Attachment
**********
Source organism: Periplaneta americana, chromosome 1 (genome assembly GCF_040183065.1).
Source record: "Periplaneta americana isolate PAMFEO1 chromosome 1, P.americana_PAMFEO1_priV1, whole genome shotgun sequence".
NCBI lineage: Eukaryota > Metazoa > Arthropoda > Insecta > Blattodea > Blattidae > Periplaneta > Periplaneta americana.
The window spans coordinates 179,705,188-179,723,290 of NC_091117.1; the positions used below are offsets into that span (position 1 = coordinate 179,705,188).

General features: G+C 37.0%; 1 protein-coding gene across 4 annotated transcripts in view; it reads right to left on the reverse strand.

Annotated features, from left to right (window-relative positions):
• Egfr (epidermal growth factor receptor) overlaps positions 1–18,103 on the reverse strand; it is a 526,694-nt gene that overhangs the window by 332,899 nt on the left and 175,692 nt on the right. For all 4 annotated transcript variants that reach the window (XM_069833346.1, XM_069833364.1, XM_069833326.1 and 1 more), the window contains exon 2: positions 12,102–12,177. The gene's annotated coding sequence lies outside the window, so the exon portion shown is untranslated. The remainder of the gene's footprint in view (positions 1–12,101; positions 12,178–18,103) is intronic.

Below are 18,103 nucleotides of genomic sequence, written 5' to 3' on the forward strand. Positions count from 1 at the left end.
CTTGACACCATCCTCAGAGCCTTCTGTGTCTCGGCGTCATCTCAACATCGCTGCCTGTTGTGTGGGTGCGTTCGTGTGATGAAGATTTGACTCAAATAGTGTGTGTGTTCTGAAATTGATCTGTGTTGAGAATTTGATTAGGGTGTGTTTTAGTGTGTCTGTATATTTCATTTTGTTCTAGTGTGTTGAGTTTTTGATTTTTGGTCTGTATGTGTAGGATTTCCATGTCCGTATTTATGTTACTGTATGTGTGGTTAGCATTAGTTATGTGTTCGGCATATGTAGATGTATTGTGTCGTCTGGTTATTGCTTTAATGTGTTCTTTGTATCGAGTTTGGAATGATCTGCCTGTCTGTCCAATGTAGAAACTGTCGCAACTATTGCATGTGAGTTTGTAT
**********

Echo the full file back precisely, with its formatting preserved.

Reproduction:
Source organism: Periplaneta americana, chromosome 1 (genome assembly GCF_040183065.1).
Source record: "Periplaneta americana isolate PAMFEO1 chromosome 1, P.americana_PAMFEO1_priV1, whole genome shotgun sequence".
NCBI lineage: Eukaryota > Metazoa > Arthropoda > Insecta > Blattodea > Blattidae > Periplaneta > Periplaneta americana.
The window spans coordinates 179,705,188-179,723,290 of NC_091117.1; the positions used below are offsets into that span (position 1 = coordinate 179,705,188).

General features: G+C 37.0%; 1 protein-coding gene across 4 annotated transcripts in view; it reads right to left on the reverse strand.

Annotated features, from left to right (window-relative positions):
• Egfr (epidermal growth factor receptor) overlaps positions 1–18,103 on the reverse strand; it is a 526,694-nt gene that overhangs the window by 332,899 nt on the left and 175,692 nt on the right. For all 4 annotated transcript variants that reach the window (XM_069833346.1, XM_069833364.1, XM_069833326.1 and 1 more), the window contains exon 2: positions 12,102–12,177. The gene's annotated coding sequence lies outside the window, so the exon portion shown is untranslated. The remainder of the gene's footprint in view (positions 1–12,101; positions 12,178–18,103) is intronic.

Below are 18,103 nucleotides of genomic sequence, written 5' to 3' on the forward strand. Positions count from 1 at the left end.
CTTGACACCATCCTCAGAGCCTTCTGTGTCTCGGCGTCATCTCAACATCGCTGCCTGTTGTGTGGGTGCGTTCGTGTGATGAAGATTTGACTCAAATAGTGTGTGTGTTCTGAAATTGATCTGTGTTGAGAATTTGATTAGGGTGTGTTTTAGTGTGTCTGTATATTTCATTTTGTTCTAGTGTGTTGAGTTTTTGATTTTTGGTCTGTATGTGTAGGATTTCCATGTCCGTATTTATGTTACTGTATGTGTGGTTAGCATTAGTTATGTGTTCGGCATATGTAGATGTATTGTGTCGTCTGGTTATTGCTTTAATGTGTTCTTTGTATCGAGTTTGGAATGATCTGCCTGTCTGTCCAATGTAGAAACTGTCGCAACTATTGCATGTGAGTTTGTAT